“What I need, is a little diversion,” she said in a huff. She found the bottle of gin under the sink and poured two shot glasses. One for the Cynthia who used to give a damn and one for the Cynthia who was determined to never get a job, never fall in love, and never set foot in the real world again. She raised her glass in a toast. “Here’s to my new motto. If you don’t try, you don’t fail.” She downed both shots and followed them with several more. It was 11 AM.

By two o’clock, she was swinging the bottle low and circling her cluttered dinette table reciting her new motto. Wasn’t repeatedly talking to yourself the first sign? Maybe she actually was losing her mind. Not unlike the poor homeless woman out front of the store standing in the rain she had given a free coffee too. Or the crazy brown cat she rescued from the rain and hid in the supply room. Events, that eventually got her fired.

She tip-toed to the bathroom and eased open the door.

The insects were building some kind of a nest. It hovered a good five feet from the middle of her bathroom floor with a lot of bugs buzzing about it. They really were amazing. She peered closer and whispered, “Hovering nests?”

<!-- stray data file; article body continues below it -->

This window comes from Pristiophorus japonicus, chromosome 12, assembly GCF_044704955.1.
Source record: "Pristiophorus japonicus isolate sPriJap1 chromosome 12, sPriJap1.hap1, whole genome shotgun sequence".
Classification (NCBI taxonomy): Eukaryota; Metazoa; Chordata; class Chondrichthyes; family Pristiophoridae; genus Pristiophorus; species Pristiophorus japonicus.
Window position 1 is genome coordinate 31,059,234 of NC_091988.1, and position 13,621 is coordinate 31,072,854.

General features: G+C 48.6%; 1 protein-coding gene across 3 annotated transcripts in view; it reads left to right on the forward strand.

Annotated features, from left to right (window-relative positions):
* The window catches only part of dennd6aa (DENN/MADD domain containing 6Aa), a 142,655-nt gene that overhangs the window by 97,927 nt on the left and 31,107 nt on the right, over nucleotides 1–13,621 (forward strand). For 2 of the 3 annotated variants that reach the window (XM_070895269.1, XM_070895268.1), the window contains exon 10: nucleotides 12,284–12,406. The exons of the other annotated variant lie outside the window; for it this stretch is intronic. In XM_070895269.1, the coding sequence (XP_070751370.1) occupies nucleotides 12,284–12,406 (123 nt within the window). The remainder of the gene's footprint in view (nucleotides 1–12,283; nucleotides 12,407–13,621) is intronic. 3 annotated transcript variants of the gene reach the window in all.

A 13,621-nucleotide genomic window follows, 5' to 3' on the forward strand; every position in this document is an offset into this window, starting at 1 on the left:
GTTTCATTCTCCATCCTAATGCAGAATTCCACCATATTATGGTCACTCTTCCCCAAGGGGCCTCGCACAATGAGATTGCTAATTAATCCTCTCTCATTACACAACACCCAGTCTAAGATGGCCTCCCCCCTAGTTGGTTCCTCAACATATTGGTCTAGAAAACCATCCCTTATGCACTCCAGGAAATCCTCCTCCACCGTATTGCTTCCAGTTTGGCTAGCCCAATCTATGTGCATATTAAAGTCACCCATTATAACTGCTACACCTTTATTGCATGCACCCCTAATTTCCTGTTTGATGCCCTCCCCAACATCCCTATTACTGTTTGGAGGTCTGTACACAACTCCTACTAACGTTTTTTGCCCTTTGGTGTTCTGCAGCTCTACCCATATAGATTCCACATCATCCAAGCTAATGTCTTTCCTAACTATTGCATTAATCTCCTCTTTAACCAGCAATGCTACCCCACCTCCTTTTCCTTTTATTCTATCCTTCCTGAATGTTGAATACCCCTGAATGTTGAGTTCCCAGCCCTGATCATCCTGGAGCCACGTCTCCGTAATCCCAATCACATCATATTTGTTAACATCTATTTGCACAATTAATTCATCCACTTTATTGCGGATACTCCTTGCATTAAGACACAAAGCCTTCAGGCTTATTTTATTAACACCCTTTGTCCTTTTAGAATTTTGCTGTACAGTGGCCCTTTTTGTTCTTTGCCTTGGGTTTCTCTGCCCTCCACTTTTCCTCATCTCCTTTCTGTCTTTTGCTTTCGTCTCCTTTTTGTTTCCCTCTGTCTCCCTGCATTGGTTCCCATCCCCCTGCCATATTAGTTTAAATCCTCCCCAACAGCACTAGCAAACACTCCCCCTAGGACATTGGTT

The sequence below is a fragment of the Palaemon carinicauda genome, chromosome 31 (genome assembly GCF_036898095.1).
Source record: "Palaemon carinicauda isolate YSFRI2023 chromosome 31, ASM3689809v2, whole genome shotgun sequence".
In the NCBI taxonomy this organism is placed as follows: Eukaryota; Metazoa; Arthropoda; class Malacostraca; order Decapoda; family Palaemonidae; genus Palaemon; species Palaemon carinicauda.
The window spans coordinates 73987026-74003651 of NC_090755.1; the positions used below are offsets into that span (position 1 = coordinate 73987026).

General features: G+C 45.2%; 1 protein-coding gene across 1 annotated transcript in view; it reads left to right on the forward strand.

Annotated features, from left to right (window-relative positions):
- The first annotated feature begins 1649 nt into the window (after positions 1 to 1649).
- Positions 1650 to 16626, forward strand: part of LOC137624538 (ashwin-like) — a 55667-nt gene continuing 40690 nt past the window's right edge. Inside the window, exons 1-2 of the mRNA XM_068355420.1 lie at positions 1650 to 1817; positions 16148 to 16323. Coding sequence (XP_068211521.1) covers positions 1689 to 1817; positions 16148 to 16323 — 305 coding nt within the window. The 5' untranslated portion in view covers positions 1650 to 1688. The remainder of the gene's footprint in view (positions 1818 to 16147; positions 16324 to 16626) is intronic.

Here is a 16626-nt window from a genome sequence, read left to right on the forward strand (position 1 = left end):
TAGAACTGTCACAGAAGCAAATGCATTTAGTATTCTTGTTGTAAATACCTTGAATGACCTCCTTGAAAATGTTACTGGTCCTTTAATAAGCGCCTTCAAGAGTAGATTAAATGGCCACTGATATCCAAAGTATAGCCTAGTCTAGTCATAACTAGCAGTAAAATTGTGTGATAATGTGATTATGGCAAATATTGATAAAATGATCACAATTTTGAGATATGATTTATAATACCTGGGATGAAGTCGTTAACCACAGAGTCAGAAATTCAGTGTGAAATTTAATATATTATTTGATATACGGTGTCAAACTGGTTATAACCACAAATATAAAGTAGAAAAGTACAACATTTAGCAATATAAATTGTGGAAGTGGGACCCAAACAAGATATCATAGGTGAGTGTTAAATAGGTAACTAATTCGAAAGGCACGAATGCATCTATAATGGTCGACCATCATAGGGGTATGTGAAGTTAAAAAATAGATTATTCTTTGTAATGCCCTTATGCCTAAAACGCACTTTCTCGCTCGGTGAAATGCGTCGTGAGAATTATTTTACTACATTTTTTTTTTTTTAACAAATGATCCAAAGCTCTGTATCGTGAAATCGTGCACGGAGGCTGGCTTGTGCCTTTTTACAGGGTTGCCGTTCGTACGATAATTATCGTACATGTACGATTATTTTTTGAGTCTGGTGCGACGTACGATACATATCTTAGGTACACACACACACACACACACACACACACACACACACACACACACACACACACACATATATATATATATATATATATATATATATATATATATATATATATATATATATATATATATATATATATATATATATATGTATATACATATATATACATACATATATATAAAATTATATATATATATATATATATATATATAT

She set down the gin and staggered back to a kitchen drawer. She found the huge magnifying glass she used to read microwave cooking instructions with and patted back to the bathroom.

A line of pumpkin seed bugs seemed to be commuting between the nest and the hole in her wall, which had now grown to the size of a quarter. She held up the magnifying glass. The hole was very dark but the seeds were spewing out of what looked like a purple-blue funnel worming its way out of the blackness.

She moved to the nest thingy. It floated at maybe four inches square. The insects frantically filled it with weird webs of scaffolding and platforms and oddly colored oblong structures. “Incredible!”

She zoomed in closer. There were minuscule doors and windows, with tiny, tiny creatures scurrying to-and-fro as they worked. The creatures were kind of pleasant to look at, like happy yellow dust motes with arms and legs. This wasn’t a nest at all. It was some kind of metal frame. She could see that now. The seeds too, they were more like tiny ships, filled with busy yellow dot people, moving back and forth inside.